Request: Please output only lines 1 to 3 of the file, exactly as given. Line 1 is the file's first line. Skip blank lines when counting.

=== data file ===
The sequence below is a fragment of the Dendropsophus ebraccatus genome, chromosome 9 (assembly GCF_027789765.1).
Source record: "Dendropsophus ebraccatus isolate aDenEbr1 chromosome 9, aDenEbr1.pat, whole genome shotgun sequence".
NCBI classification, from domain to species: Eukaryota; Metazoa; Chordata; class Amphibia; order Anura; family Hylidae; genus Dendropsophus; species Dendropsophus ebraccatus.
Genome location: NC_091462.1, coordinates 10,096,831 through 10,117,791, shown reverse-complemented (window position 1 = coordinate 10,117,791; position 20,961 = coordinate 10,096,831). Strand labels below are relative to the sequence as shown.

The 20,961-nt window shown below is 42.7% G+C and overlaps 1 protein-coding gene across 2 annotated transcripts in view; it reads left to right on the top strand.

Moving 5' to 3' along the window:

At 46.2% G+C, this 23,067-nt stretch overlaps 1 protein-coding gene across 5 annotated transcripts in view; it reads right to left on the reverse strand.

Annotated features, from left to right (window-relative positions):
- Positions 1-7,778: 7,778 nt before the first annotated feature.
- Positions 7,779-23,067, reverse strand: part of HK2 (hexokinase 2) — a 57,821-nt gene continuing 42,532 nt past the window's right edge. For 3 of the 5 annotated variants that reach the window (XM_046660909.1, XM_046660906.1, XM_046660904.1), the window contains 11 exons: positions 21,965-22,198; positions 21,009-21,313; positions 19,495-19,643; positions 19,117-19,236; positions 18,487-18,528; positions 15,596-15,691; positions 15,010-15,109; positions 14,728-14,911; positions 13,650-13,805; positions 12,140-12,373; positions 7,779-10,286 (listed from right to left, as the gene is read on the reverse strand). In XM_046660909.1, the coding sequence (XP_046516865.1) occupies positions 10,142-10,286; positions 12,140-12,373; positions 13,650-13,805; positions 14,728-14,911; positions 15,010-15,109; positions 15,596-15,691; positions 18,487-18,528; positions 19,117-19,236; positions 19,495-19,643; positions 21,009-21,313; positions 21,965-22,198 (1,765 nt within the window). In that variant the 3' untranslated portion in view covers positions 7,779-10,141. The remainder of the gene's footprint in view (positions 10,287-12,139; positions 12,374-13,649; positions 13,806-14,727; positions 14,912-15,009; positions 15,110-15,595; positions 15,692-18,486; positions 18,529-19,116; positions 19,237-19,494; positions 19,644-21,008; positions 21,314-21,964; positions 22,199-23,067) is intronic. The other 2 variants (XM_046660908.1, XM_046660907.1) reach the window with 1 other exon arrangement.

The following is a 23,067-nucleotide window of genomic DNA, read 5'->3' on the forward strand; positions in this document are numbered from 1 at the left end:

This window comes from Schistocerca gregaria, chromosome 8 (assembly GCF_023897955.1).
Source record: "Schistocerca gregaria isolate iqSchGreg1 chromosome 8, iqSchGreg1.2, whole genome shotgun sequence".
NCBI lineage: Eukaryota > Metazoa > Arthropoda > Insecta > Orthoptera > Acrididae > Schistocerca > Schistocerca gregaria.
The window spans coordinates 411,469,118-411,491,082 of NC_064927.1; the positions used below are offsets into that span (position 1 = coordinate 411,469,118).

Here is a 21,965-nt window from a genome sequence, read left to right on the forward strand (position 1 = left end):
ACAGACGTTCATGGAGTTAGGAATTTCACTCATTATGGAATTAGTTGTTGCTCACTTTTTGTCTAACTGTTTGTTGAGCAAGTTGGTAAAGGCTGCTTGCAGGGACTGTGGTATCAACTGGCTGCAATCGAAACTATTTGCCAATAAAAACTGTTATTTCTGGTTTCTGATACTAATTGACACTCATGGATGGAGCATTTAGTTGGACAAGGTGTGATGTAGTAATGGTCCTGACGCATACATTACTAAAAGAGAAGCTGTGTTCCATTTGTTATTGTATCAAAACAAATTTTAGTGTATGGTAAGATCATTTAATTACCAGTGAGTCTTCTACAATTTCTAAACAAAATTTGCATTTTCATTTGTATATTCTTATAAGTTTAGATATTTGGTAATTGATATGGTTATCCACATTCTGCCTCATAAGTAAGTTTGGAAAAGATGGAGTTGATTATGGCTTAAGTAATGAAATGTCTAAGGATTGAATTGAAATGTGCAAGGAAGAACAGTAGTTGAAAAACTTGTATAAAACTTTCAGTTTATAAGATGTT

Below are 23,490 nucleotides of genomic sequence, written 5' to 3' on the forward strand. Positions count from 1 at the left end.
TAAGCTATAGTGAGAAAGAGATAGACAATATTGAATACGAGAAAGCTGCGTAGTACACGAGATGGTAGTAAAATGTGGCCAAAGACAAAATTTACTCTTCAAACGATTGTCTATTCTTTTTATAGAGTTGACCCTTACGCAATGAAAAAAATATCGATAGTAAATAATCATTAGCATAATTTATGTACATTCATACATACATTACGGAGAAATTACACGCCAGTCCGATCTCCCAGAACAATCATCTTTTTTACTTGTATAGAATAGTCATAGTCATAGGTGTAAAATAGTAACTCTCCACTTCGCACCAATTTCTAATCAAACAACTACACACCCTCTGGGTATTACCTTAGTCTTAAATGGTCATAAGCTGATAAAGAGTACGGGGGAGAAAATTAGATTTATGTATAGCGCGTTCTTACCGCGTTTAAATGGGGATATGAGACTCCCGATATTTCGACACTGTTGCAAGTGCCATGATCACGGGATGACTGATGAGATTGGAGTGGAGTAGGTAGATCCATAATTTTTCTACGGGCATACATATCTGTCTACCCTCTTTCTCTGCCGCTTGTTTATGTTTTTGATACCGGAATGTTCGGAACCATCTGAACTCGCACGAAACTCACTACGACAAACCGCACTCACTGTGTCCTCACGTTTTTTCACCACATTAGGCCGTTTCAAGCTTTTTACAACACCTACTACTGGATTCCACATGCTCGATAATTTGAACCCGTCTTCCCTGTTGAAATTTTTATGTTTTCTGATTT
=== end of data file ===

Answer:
The sequence below is a fragment of the Dendropsophus ebraccatus genome, chromosome 9 (assembly GCF_027789765.1).
Source record: "Dendropsophus ebraccatus isolate aDenEbr1 chromosome 9, aDenEbr1.pat, whole genome shotgun sequence".
NCBI classification, from domain to species: Eukaryota; Metazoa; Chordata; class Amphibia; order Anura; family Hylidae; genus Dendropsophus; species Dendropsophus ebraccatus.